Torah thought forFriday 15 Kislev 5783 December 9 2022

Parashat Vayishlach - If You Are Truly “Happy With Your Lot” You Wouldn’t be Casting Your Beady Eyes on More!

From HaGaon Rav Zevadia HaCohen Shlit”a, The Head of the Batei Din in Tel Aviv
(translated by our dear friend Rav Daniel Levy Shlit”a, Leeds UK)

This Shabbat we will read the encounter of Yaakov and Eisav, when Yaakov was petrified in case Eisav come “and kill us all – mothers and children alike” (Bereishit 32:12). But then something unbelievable happened, Eisav runs to greet him, “throwing himself on his shoulders, kissed him, they wept” (ibid. 33:4). Prior to that the gift which Yaakov sent to Eisav consisted of, “200 female goats, 20 male goats, 200 ewes, 20 rams, 30 nursing camels with their young, 40 cows, 10 bulls, 20 female donkeys, and 10 male donkeys” (ibid. 32:15-16), without a doubt a substantial gift. When finally Eisav asks Yaakov, “What do you have to do with that whole camp that came to greet me?” Yaakov responds, “It was to find favour in your eyes”. Eisav replies, “I have plenty, my brother, let what is yours remain yours”. Yet Yaakov persists and said to Eisav, “Please! No!...Please accept my welcome gift as it has been brought to you. Hashem has been kind to me and I have all [I need].” Eisav agrees and takes the gifts as it states, “He urged him and he took it” (ibid. 33:8-11).

If we reflect we will see that there is a distinction between Eisav’s and Yaakov’s words. Eisav says, “I have plenty”, meaning I have a lot but I’m still not content because this isn’t yet “everything” that I desire. In contrast, Yaakov says, “I have all [I need]”, meaning that Baruch Hashem I have “everything” that I want and even though it is possible to achieve more, I am happy with my lot and don’t yearn for more. Rather with what I have I feel that I have everything.

Therefore it states in Avot (4:1), Who is wealthy? One who is happy with his lot! I person who cultivates himself to be happy with what Hashem has gifted him and he has no jealousy or begrudging eyes towards others, then he is a true rich person who also merits to a healthier and more relaxed life.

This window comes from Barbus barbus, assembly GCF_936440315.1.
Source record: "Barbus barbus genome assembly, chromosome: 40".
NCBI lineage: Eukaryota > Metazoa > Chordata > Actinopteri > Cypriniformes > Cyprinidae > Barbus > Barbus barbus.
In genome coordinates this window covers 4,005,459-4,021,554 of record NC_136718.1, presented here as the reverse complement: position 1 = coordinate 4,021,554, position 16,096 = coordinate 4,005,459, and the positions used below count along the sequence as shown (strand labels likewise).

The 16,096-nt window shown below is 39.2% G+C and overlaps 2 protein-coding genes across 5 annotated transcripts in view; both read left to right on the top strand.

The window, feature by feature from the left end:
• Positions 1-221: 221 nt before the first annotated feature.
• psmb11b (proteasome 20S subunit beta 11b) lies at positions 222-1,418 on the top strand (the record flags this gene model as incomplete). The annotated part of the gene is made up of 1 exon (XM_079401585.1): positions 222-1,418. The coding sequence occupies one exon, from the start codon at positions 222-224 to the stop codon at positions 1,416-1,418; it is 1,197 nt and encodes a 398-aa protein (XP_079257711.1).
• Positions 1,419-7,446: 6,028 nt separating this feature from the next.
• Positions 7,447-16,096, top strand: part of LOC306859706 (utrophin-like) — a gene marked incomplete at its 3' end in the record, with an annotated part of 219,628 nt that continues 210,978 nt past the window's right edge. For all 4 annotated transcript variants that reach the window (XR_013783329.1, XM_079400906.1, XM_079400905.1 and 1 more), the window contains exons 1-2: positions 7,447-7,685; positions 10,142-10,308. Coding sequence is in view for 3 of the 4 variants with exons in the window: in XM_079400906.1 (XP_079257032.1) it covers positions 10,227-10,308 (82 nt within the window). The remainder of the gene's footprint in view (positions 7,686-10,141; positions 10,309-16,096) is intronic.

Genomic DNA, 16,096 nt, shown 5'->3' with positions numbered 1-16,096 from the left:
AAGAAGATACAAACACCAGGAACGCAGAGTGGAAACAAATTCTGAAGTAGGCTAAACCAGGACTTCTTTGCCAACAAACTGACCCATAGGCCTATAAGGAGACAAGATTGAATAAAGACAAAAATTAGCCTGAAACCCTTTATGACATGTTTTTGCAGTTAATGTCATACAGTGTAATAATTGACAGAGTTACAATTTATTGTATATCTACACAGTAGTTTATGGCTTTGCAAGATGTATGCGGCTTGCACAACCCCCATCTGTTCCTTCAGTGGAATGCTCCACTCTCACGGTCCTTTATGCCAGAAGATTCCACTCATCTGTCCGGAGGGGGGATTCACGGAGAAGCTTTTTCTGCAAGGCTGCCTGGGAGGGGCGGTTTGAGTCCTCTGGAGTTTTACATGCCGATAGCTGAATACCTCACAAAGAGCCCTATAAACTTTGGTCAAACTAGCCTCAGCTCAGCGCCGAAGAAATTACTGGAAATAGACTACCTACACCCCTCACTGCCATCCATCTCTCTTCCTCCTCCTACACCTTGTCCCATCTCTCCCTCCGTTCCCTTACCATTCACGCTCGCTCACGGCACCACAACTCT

A wise and intelligent king built an edifice in the city centre. A palatial and eye-catching palace. The king planted around the palace a magnificent garden of rare fruit tree, all types of roses spectacular in their beauty. Everyone who passed near the king’s garden would stop for a moment to behold the beauty and aroma of this stunning garden. After some time the king hung a huge sign at the palace gate, upon it was written, “The palace and the garden around it will be gifted by the king to the person who declares that he is ‘happy with his lot’”.

People passed by and saw the palace and the sign in front of it. Each one remembered their troubles and said, I with all my troubles am not “happy with my lot” and I am not entitled to such a wonderful palace.

After some time a very wealthy and respected man passed by, an employer of many, happy and living in luxury, lacking nothing, neither wealth nor honour, status nor family, he was amazed by the palace and the surrounding garden. When he read the sign hanging on the palace gate, he immediately said to himself, for who is this intended? To whom did the king intend if not me? I am lacking nothing and I am happy and joyous with what I own. For sure the palace is mine!

He requested an audience and came before the king. He bowed before him and told him of his tremendous wealth, his unique status and his magnificent family. “Hashem has been gracious to me and given me everything! I am ‘happy with my lot!’ I believe that the king should keep his word, to fulfil the passuk, ‘…be careful of your word and keep the pledge that you have vowed’ (Devarim 23:24). The king should immediately give me the palace and the encompassing garden for I meet the king’s conditions!”

“By your life,” said the king. “You big fool! If you are ‘happy with your lot’ as you claim, if so, why have you furnished your eyes on the palace and surrounding garden? According to your argument you are ‘happy with your lot’ and you shouldn’t covet other people’s money. If you desire the palace and the garden then you aren’t ‘happy with your lot’ and you don’t deserve this palace!”

“…that a wise one may hear and increase learning” (Mishlei 1:5).

Shabbat Shalom!